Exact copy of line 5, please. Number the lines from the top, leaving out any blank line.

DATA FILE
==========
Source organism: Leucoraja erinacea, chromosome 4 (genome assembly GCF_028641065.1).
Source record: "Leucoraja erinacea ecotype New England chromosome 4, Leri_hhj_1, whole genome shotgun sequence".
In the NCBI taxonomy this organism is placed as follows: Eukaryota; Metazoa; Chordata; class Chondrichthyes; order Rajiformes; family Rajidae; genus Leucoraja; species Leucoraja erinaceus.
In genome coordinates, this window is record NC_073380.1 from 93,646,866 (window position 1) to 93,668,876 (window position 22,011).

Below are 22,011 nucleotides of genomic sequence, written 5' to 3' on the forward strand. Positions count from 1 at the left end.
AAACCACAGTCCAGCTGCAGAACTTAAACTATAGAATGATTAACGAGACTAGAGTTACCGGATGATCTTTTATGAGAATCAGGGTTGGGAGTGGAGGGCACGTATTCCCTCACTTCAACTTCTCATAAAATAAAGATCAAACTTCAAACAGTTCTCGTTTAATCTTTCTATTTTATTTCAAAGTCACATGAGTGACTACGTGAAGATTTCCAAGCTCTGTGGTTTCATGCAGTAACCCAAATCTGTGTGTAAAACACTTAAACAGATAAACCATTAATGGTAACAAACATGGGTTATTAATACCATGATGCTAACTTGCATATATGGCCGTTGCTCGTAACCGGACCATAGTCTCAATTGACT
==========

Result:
Below are 22,011 nucleotides of genomic sequence, written 5' to 3' on the forward strand. Positions count from 1 at the left end.